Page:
Finding Melville’s Whale: Sunset and Dusk (Chapters 37 and 38)

Thanks to everyone who stuck around during our blog vacation. Our adventure into Moby Dick continues with chapters 37 and 38 – Sunset and Dusk. These two chapters have been consolidated from two soliloquies to a dialog between Ahab and Starbuck. Read along with us and discuss this chapter or the book as a whole in the comments. Visit this page for the complete collection to date: Finding Melville’s Whale.

Sunset and Dusk

Ahab: I wear this burden on my brow.
Starbuck: Madness, madness of my captain.
Ahab: No noble sunrise, but anguish.
Starbuck: I see his doom, but follow him.
Ahab: No soothing sunset, but horrors.
Starbuck: This heathen crew swears pagan oaths.
Ahab: They think me mad to hunt the whale.
Starbuck: To fulfill Ahab’s ghastly will.
Ahab: Who took my leg, Starbuck, my leg!
Starbuck: I must fight this phantom future.
Ahab: My path is fixed in iron hate.

All: A dead whale or a stove boat!
All: A dead whale or a stove boat!

Finding Melville’s Whale: The Quarter-deck (Chapter 36)

Thanks to everyone who stuck around during our blog vacation. Our adventure into Moby Dick continues with chapter 36 – The Quarter-deck. Read along with us and discuss this chapter or the book as a whole in the comments. Visit this page for the complete collection to date: Finding Melville’s Whale.

The Quarter-deck

Ahab, standing upon the deck, his leg
locked into an augered hole, asks “ye pull
to what tune?” “A dead whale or a stove boat!”

A dead whale or a stove boat. He withdraws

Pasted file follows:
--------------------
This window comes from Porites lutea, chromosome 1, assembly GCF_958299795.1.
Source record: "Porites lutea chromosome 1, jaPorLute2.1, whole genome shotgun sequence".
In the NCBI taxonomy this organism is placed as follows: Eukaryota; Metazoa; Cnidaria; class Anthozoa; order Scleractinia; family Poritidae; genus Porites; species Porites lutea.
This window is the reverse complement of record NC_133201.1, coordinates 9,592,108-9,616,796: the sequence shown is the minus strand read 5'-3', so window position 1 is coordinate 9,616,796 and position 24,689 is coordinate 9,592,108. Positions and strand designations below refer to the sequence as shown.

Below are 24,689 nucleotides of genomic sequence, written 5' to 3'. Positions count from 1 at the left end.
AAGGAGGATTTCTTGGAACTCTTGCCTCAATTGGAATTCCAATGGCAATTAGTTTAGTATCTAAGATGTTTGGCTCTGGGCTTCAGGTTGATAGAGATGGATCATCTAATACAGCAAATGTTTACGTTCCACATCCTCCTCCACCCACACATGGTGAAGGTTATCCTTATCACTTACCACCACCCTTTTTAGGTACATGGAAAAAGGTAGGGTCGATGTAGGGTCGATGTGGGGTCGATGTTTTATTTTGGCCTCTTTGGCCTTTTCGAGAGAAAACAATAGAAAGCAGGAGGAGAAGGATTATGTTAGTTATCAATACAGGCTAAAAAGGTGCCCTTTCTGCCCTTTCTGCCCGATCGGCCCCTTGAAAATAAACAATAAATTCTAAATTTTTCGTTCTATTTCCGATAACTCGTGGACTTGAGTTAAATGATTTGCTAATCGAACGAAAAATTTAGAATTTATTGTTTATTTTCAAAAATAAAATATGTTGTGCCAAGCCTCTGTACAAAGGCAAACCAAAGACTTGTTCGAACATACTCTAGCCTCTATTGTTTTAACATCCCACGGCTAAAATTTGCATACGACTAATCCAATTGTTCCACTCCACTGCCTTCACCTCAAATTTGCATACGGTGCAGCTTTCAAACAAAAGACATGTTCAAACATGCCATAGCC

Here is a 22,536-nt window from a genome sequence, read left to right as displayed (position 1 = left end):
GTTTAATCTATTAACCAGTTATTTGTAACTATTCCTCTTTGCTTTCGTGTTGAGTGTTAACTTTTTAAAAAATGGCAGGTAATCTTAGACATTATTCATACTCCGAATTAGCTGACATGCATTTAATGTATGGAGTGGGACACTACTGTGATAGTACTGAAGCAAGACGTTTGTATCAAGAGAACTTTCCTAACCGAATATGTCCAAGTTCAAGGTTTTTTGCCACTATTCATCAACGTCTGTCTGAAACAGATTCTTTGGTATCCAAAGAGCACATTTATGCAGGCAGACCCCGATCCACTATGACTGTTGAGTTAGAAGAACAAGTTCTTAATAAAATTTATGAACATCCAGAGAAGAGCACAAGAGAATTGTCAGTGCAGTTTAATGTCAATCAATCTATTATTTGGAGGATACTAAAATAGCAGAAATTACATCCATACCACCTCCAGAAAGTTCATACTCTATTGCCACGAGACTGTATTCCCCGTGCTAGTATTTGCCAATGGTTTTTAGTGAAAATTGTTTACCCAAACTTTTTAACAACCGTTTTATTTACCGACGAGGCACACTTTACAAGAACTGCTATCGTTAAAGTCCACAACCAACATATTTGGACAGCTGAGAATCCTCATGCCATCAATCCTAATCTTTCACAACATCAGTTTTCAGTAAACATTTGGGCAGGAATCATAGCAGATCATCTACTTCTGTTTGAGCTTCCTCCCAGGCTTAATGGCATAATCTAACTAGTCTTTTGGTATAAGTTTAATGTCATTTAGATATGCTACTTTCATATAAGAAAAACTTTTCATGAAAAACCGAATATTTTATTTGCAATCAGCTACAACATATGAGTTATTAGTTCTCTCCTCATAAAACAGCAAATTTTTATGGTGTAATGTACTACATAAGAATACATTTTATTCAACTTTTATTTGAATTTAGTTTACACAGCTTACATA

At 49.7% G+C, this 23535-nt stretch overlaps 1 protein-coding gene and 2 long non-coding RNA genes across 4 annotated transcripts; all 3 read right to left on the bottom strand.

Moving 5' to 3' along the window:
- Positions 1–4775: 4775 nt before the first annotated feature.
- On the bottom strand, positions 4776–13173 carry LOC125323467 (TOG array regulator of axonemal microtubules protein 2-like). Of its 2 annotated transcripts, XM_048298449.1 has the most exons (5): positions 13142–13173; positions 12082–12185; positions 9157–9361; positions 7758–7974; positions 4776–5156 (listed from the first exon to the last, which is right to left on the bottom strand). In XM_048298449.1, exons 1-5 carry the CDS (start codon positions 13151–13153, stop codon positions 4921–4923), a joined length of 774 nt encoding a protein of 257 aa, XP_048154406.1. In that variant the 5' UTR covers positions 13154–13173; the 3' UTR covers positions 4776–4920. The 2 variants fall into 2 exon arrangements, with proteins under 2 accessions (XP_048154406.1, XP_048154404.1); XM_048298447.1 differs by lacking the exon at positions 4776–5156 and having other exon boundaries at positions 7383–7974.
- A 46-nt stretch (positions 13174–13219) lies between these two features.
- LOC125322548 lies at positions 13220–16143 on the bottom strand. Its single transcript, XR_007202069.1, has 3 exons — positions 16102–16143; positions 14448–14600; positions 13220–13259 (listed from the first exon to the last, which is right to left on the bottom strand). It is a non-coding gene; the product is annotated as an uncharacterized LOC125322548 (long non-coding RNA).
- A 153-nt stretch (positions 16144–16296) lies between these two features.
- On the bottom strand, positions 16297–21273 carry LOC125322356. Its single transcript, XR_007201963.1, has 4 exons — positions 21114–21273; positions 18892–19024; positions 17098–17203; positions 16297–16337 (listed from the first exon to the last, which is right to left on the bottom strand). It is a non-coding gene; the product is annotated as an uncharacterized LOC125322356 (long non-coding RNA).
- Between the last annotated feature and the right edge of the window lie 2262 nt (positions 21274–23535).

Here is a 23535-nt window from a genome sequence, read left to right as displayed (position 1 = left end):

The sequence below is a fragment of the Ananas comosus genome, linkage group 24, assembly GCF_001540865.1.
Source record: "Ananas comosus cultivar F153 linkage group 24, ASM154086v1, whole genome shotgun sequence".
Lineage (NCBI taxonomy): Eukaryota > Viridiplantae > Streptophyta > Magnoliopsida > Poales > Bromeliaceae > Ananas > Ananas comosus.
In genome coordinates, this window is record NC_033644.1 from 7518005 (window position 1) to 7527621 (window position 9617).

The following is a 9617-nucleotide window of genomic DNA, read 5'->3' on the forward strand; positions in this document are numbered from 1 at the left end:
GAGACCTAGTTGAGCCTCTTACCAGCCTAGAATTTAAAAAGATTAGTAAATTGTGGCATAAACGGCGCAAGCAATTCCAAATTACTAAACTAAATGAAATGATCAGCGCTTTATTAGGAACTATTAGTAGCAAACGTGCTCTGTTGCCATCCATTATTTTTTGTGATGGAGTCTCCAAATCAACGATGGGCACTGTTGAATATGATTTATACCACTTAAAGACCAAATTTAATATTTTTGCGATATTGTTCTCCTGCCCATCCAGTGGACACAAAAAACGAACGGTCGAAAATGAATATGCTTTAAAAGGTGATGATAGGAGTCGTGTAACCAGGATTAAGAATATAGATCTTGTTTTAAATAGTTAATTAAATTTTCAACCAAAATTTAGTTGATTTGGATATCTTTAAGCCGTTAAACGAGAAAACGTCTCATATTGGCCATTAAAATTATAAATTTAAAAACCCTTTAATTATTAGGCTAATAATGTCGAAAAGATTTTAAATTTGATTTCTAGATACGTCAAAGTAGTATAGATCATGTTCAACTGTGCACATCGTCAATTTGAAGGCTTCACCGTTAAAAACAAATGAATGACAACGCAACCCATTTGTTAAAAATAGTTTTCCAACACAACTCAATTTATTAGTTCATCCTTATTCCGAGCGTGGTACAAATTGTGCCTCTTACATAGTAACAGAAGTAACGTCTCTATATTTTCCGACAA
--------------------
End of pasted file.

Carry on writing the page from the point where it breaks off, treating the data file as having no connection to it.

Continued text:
a gold coin and hammers it to the mast.
“Gold to whomever raises me a white whale!

The whale that took my leg and left me lame!”
And the crew murmurs, for the harpooners
know the beast that Ahab has sworn vengeance.

Leviathan! with a quick and mighty spout,
whose body, marked by a dozen harpoons
is as white as the sea foam – Moby Dick.

And they raise a whaleman’s toast to vengeance.
“Death to the White Whale! Death to Moby Dick!”
And only Starbuck knows it is madness.

Finding Melville’s Whale: Knights and Squires (Chapter 26 and 27)

Chapter 26 and 27 of Herman Melville’s classic – Moby Dick. Read along with us and discuss this chapter or the book as a whole in the comments. Visit this page for the complete collection to date: Finding Melville’s Whale.

Knights and Squires

A fearless man is far more dangerous,
and the first mate, Starbuck, will take no man
into his boat that does not fear the whale.
          For his harpooner, he choses Queequeg.
          The knight, Starbuck, with Queequeg’s spear.

To be so comfortable with destruction
that danger is met with indifference
is to be the second mate, careless Stubb.
          For his harpooner, tawny Tashtego.
          Sir Stubb with Tashtego’s arrows.

Last is a man fashioned of wrought iron,
hunting for fun, no reverence for whales.
Flask, third among the crew, built to endure.
          For his harpooner, the giant Daggoo.
          The empty Flask with Daggoo’s arms.

These were the knights, the whaling men,
and their squires, their harpooners.
Each stands alone on their island,
Together on the Pequod’s deck.

Finding Melville’s Whale: Chapter 22 – Merry Christmas

Chapter 22 of Herman Melville’s classic – Moby Dick. Read along with us and discuss this chapter or the book as a whole in the comments. Visit this page for the complete collection to date: Finding Melville’s Whale.

Merry Christmas

Starbuck, the chief mate, and Stubb, the second mate,
rush to fill the threefold captain’s orders.
With the anchor raised, the sails filled with wind,

and Ishmael brimming with doubt, the Pequod
departs Nantucket Harbor, with Bildad,
the pilot, driving her into the sea.

Free of the harbor, Bildad and Peleg
linger aboard, jealous of the journey,
then depart, leaving the unseen captain,

Ahab, The lone Atlantic reaches out
and pulls them in. An unseen hand, for an
unseen captain commands and unseen fate.